Growing up macaroni salad and potato salad were staples on our table in the summer time. They were also standard fare for picnics and covered dish dinners. My mother had a special insulated bowl with a tight fitting locking lid that was reserved for these two dishes.
My mother's macaroni salad was nothing fancy, but it was hearty and delicious. She used lots of hard boiled eggs and celery and made sure the dressing was slightly runny. I refused to eat anyone else's macaroni salad for years. No one else's was good enough. (I still feel this way about her potato salad).
However, in college I dated a man whose mother made me macaroni salad the first time I met her. Southern politeness dictated that I at least try a little of everything she served. Her macaroni salad was different - drier without as much mustard, with tomatoes and small chunks of cheese. "Cheese in macaroni salad???" I thought. I was sure I'd hate it. On the contrary, I loved it. Some bites had a cool burst of tangy tomato. Others had a creaminess of mild cheddar. The relationship didn't work out, but I do still miss that salad from time to time.
Enter my now husband, whose mother believes food is love. She finds it her mission in life to ensure the people around her are well fed. If you go to bed hungry in her house, it is your own fault. The first time she served me macaroni salad, I was skeptical, but after my previous experiences, willing to try. In addition to green peppers and sometimes cucumbers, hers also has tomatoes, but no cheese. It's also a salad I would eat any/every day.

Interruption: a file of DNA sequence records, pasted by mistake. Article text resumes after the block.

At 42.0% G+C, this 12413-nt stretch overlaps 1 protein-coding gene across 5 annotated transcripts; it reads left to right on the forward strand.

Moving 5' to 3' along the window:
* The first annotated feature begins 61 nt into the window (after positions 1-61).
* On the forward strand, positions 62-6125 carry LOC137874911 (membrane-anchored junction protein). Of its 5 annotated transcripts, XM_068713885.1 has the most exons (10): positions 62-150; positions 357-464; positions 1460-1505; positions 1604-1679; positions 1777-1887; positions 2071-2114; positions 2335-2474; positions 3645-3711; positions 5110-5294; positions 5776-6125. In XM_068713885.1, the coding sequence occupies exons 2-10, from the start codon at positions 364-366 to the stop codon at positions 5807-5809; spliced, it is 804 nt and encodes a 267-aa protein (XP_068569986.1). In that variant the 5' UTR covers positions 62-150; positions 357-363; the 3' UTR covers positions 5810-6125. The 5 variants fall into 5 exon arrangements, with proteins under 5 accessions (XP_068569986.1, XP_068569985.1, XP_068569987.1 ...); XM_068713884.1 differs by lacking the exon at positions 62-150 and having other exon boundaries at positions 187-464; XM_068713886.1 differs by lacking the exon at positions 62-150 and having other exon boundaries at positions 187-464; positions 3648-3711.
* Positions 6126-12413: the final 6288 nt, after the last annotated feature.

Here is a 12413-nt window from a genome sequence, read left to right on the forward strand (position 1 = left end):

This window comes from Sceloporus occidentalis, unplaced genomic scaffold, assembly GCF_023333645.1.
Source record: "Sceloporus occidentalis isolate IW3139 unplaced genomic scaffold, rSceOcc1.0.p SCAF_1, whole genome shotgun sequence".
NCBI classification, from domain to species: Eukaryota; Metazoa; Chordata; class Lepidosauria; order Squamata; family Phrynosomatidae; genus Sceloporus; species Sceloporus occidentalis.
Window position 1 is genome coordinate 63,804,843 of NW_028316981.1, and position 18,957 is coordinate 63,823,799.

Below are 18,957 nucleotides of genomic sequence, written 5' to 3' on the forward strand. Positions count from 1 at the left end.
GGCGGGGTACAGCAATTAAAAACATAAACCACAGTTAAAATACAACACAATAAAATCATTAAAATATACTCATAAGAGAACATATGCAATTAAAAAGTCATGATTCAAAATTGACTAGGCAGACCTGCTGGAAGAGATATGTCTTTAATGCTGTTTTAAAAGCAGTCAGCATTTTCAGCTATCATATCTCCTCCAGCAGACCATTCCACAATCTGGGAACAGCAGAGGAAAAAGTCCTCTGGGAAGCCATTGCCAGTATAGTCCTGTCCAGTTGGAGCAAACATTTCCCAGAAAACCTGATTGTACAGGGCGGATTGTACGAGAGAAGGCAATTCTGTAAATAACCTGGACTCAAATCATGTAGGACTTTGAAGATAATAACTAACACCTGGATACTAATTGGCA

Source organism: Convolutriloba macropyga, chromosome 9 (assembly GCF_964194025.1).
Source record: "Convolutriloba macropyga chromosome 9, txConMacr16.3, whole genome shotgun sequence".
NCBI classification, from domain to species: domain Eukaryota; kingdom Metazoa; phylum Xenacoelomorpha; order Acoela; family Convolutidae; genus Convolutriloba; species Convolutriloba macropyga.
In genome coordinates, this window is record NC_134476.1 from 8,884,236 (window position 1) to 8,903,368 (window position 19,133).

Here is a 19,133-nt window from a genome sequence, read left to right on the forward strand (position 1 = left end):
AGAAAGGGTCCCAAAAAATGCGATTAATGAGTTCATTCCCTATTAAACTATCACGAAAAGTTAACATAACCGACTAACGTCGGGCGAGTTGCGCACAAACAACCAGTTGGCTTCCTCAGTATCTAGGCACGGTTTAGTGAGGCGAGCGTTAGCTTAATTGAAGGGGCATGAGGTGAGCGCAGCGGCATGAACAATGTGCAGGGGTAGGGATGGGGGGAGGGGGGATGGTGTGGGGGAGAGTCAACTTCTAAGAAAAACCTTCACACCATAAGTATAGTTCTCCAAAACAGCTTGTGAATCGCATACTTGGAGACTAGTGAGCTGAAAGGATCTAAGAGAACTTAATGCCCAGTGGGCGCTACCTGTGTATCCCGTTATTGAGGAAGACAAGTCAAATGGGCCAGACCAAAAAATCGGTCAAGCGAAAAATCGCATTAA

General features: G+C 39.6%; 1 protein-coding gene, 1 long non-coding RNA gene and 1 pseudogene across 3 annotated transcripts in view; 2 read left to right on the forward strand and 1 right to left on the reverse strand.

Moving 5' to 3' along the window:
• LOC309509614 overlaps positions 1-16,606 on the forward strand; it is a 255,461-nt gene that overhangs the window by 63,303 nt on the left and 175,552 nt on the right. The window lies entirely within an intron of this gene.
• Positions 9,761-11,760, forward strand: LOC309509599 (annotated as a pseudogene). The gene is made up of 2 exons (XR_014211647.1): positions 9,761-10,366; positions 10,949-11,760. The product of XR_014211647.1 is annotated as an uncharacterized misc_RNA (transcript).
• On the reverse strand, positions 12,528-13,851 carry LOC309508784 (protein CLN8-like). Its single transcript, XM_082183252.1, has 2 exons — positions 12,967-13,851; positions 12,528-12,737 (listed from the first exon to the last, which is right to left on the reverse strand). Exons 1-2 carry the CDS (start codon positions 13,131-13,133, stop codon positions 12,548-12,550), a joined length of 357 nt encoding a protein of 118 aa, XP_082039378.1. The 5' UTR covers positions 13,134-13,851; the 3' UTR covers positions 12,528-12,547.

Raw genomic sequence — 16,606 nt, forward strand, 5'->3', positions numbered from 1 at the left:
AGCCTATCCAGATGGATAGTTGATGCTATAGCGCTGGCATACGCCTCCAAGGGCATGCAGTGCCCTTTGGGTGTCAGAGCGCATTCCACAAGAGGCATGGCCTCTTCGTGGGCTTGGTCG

What I realized is that for every person who cooks out there, there is a version of macaroni salad. No one is ever the same as anyone else's. They are very specific to the person making them.
When time came for me to make my own macaroni salad (which I do not do often, as my husband isn't a big fan), I realized I wanted to incorporate elements from all three I'd grown to love. A macaroni salad to me has to have a bit of mustard and "bite" in the dressing. I also wanted the creaminess of the cheese. And I loved the coolness of the cucumbers and tomatoes. What I ended up with for my version was a loving marriage of all three.
This recipe fills my large 9x13 lasagne dish with a little leftover. I only make it when I have a crowd to feed. You can cut this recipe in half easily.
1 cup mayonnaise
1/2 cup yellow mustard
1 tablespoon white wine or apple cider vinegar
2 teaspoons celery salt
1 box elbow macaroni, cooked, rinsed and drained
1 large cucumber, diced
1 tomato, diced
1 large carrot, shredded
1 stalk celery, diced
4 ounces cheddar cheese, diced
Blend dressing ingredients together, mixing well and tasting for seasoning. Now is the best time to adjust it if needed.
If making ahead of time, prepare dressing, dice all vegetables, and cook macaroni 1-2 days in advance. Store in the fridge separately. On the day you'll serve, combine all ingredients and taste for seasoning.